There are things about grieving the loss of a child that are very ugly. Thoughts we have may seem cruel to outsiders. Honestly, they seem cruel to us, too. You don’t see the world through the shattered glass which covers our view now. The spidery cracks change the image we see. Like a kaleidoscope, when we move just a bit, everything looks different. Before, we knew how things appeared. In the after, we see sides and pieces we hadn’t realized existed.
Yesterday, I was taking a box of pictures out of my car to finally put in the house after my recent move. As moms usually do when photographs are near . . . I started to leaf through a few bunches of them. I came across a photo from the late eighties that started my mind down a very dark road. I’m not happy my thought process took the path it did, in fact, I’m a little ashamed. But pushing the shame aside, and examining the thoughts I had, is more important than any attempt to remain kind in appearance.
One of the biggest questions we have when we lose a child is why. Why? Why my child? Why in this way? Why did this happen? Why am I left living without my baby? Even if we were to be given the answer . . . would it be acceptable enough for us to completely understand and agree with the reason? To be alright with their absence? Never.
Yet we still ask.
The picture I found both instantly made me angry and guilty at the same time. I remember the day it was taken. If I close my eyes, I can hear the delicate laughter of two little girls. Second cousins who had basically grown up together. Both daughters of young single moms. Five year old girls who were more like sisters than anything else. When I read my daughter’s journal, after her death, she had a poem written about her cousin mixed in with those about life. Their relationship shaped them both, almost.
You see, one of the girls took Path A while the other, Path B. The girl who took “A” went to college, worked two jobs, and was building a future for herself. Path “B” led the other girl into a life of young motherhood, drug use, and criminal activity.
In the past, I’ve written about my inability to understand why my daughter died and my uncle who molested a large, unknown, number of young girls, still lives. When I verbalize this thought most people understand. Yes, they say. It’s unthinkable that a young innocent woman should be killed but a pedophile, recently released from prison (who has undoubtedly molested since) remains alive. It’s completely understandable that I think this man should have died long before my child, isn’t it? But what of my dark thoughts that Becca’s cousin should have died before her? Is that as easy for you to understand? Or does it make me a monster in your eyes?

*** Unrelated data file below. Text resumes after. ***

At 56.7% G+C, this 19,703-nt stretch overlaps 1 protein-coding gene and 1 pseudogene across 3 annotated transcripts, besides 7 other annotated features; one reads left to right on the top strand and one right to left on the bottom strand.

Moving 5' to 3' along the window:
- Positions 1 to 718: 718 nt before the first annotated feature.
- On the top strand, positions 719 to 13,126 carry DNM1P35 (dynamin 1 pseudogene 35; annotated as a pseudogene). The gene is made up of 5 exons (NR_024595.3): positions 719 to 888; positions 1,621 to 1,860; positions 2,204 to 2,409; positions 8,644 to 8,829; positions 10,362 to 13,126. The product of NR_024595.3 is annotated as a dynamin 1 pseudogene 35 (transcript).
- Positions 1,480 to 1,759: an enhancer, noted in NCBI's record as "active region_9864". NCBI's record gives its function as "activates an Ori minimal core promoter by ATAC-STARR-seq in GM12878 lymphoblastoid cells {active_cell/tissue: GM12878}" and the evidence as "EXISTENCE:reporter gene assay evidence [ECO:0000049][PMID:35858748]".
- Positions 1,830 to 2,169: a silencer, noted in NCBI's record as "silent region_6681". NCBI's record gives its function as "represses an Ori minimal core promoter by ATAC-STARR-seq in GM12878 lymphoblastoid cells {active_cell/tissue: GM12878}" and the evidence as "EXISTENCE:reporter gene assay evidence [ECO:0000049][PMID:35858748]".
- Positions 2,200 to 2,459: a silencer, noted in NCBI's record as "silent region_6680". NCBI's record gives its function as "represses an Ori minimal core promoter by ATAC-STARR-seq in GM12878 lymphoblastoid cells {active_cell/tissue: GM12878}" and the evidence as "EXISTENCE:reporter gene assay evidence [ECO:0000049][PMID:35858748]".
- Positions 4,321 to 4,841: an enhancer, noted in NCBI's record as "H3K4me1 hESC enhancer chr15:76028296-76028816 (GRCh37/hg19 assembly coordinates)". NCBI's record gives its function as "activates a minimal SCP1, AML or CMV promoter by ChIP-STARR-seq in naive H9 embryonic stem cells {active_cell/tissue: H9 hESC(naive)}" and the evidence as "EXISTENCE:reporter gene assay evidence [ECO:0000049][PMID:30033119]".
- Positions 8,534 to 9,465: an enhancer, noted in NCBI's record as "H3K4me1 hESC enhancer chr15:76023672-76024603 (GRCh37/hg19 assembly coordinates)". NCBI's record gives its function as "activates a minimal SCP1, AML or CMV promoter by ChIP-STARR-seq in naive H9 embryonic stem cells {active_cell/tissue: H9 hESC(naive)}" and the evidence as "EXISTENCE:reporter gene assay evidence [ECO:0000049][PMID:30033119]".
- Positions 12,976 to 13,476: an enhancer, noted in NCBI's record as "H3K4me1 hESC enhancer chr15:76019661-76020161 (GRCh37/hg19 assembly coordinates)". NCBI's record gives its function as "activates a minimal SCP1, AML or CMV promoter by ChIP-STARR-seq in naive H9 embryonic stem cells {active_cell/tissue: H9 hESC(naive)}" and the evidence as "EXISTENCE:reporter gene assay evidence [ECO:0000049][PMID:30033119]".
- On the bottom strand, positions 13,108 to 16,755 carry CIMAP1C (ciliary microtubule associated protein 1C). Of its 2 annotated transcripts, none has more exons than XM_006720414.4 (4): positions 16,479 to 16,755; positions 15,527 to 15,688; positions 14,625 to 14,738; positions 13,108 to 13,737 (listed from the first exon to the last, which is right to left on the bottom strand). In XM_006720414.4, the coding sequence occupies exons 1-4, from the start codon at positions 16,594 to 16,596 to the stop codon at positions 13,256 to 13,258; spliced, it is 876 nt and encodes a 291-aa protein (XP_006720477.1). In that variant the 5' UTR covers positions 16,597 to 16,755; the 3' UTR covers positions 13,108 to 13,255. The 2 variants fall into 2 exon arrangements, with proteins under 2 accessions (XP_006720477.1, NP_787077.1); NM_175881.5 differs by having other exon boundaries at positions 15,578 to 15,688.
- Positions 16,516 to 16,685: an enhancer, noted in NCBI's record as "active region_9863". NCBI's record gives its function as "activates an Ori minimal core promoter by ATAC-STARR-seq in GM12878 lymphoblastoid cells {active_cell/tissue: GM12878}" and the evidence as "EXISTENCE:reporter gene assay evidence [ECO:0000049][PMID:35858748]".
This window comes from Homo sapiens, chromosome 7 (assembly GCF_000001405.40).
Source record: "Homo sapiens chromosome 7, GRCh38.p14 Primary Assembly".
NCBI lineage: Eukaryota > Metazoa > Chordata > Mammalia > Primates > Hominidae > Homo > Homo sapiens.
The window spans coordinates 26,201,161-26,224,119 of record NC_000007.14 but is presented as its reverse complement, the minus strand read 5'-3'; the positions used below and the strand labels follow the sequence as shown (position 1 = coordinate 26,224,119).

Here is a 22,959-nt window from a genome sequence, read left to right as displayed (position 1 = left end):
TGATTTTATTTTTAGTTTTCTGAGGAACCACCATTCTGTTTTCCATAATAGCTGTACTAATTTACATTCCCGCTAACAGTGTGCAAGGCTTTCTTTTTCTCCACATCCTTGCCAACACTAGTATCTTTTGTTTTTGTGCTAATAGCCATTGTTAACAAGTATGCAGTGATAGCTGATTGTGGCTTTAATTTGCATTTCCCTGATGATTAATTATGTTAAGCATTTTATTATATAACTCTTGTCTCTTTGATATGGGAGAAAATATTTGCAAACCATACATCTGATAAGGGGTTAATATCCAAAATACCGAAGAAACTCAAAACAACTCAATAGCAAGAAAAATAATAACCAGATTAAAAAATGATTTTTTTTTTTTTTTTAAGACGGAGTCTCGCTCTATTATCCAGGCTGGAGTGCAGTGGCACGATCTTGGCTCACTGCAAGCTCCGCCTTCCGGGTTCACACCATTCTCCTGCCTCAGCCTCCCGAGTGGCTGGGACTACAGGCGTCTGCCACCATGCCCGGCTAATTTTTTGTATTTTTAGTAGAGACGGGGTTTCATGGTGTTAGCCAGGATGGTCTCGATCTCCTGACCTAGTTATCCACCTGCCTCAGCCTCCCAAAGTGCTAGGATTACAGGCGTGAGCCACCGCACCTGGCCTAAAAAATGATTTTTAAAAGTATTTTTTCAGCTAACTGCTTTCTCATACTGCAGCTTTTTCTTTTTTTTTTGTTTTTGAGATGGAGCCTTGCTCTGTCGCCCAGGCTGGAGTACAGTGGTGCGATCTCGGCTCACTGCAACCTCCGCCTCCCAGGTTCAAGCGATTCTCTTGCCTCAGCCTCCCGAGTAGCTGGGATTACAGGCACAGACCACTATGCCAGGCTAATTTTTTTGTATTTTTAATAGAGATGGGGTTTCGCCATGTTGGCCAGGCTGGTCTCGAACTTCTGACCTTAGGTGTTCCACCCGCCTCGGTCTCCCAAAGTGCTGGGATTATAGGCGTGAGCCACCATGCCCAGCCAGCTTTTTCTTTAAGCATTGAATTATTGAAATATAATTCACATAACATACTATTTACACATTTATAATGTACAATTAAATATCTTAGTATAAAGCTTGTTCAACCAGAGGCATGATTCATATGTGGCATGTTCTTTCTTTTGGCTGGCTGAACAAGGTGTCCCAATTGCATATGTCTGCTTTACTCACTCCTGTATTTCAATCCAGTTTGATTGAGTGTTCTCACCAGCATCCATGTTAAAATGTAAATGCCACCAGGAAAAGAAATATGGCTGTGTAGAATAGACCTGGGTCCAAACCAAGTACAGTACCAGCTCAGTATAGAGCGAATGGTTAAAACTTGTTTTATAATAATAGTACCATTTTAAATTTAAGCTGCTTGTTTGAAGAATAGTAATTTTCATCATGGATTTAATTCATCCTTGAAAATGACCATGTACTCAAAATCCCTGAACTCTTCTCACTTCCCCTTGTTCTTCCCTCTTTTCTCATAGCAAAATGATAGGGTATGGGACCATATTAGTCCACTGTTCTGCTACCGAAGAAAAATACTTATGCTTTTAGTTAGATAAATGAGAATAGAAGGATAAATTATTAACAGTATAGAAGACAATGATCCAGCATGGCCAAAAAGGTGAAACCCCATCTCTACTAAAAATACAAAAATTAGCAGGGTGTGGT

As I held the photograph in my trembling hands, my mind ran a mental checklist and ticked off the accomplishments of both girls. I know both girls. I have loved both of them. Each was a small baby, held in my arms, that I kissed as she slept. So why does my mind keep saying it wishes the other had died in the place of my child?
The night Becca was killed, I sat a mile from the crash scene in my parents red pickup truck, waiting for my friend to come back after seeing my dead daughter. Waiting to hear if the woman that had been killed was really my child. I kept praying, pleading, begging that it not be Becca.
“But there is a dead girl up there. It’s someone’s daughter if it isn’t yours,” a voice in my head told me.
“I don’t want it to be Becca!!” I screamed.
The voice replied, “Then it’s another mother’s child down there.”
“I don’t want it to be anyone’s child,” I wept.
“It’s your child, or it’s the child of someone else. Which would you prefer?” it said to me.
Neither I kept saying to myself. I couldn’t imagine another mother finding out their child was dead. Yet, I can look at the picture of a child I loved, cared for . . . and can say, I wish it had been her, instead. You have no idea how difficult it is to have this thought and to have to admit to it. But there it is. My truth.
I don’t think I am a monster. I certainly don’t wish this young lady dead now. I haven’t talked to her in years. I don’t have much communication with my family so I am unsure as to what her life is like now. I hope she is doing well, I really do, because having a life is an incredible gift to waste. She’s friend requested me a few times on a popular social site but I’ve declined each time. It’s painful to see Becca’s friends attain life goals she’ll never get to . . . somehow, seeing this young woman do so would be utter anguish. Again, I’m not proud of this. It’s just my truth.
My daughter’s poem surfaces as I look at the photograph of two beautiful light haired little girls. Especially this part:
“She was my sister,
not by birth but in my heart.
Our days together consisted of
Play-Doh, swing sets, and Barbies.
And it was like the time would never end.”
Oh my Becca, I miss you so much my beautiful girl.
I'm a mother, artist, and writer. A decade ago I lost my daughter. I find writing, and painting, heal me. Sharing my story of loss and healing lightens what I carry. And, hopefully, my words help another along the way.